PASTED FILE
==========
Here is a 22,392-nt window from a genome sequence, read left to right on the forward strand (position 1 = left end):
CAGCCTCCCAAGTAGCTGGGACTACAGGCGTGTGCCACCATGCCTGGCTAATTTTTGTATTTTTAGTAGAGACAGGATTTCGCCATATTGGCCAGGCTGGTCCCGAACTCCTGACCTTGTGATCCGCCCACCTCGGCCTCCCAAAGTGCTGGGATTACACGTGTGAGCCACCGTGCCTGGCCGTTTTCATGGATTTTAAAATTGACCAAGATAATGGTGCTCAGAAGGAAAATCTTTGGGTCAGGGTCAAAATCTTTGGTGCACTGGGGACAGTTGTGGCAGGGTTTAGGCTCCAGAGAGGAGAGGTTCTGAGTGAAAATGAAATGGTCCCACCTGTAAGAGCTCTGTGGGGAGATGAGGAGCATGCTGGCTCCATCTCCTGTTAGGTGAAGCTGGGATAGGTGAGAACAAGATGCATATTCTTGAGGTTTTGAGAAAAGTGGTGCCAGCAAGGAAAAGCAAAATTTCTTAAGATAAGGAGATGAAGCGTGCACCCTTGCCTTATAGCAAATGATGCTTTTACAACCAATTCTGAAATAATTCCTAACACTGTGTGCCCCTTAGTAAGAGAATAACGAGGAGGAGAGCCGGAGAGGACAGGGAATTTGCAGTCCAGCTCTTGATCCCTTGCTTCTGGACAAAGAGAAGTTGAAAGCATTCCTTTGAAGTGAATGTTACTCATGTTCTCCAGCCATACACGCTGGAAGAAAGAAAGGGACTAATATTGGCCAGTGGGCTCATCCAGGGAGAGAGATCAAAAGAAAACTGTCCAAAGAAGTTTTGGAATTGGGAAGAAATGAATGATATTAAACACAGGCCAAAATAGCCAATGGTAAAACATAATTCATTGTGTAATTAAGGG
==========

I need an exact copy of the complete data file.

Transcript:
Here is a 22,392-nt window from a genome sequence, read left to right on the forward strand (position 1 = left end):
CAGCCTCCCAAGTAGCTGGGACTACAGGCGTGTGCCACCATGCCTGGCTAATTTTTGTATTTTTAGTAGAGACAGGATTTCGCCATATTGGCCAGGCTGGTCCCGAACTCCTGACCTTGTGATCCGCCCACCTCGGCCTCCCAAAGTGCTGGGATTACACGTGTGAGCCACCGTGCCTGGCCGTTTTCATGGATTTTAAAATTGACCAAGATAATGGTGCTCAGAAGGAAAATCTTTGGGTCAGGGTCAAAATCTTTGGTGCACTGGGGACAGTTGTGGCAGGGTTTAGGCTCCAGAGAGGAGAGGTTCTGAGTGAAAATGAAATGGTCCCACCTGTAAGAGCTCTGTGGGGAGATGAGGAGCATGCTGGCTCCATCTCCTGTTAGGTGAAGCTGGGATAGGTGAGAACAAGATGCATATTCTTGAGGTTTTGAGAAAAGTGGTGCCAGCAAGGAAAAGCAAAATTTCTTAAGATAAGGAGATGAAGCGTGCACCCTTGCCTTATAGCAAATGATGCTTTTACAACCAATTCTGAAATAATTCCTAACACTGTGTGCCCCTTAGTAAGAGAATAACGAGGAGGAGAGCCGGAGAGGACAGGGAATTTGCAGTCCAGCTCTTGATCCCTTGCTTCTGGACAAAGAGAAGTTGAAAGCATTCCTTTGAAGTGAATGTTACTCATGTTCTCCAGCCATACACGCTGGAAGAAAGAAAGGGACTAATATTGGCCAGTGGGCTCATCCAGGGAGAGAGATCAAAAGAAAACTGTCCAAAGAAGTTTTGGAATTGGGAAGAAATGAATGATATTAAACACAGGCCAAAATAGCCAATGGTAAAACATAATTCATTGTGTAATTAAGGG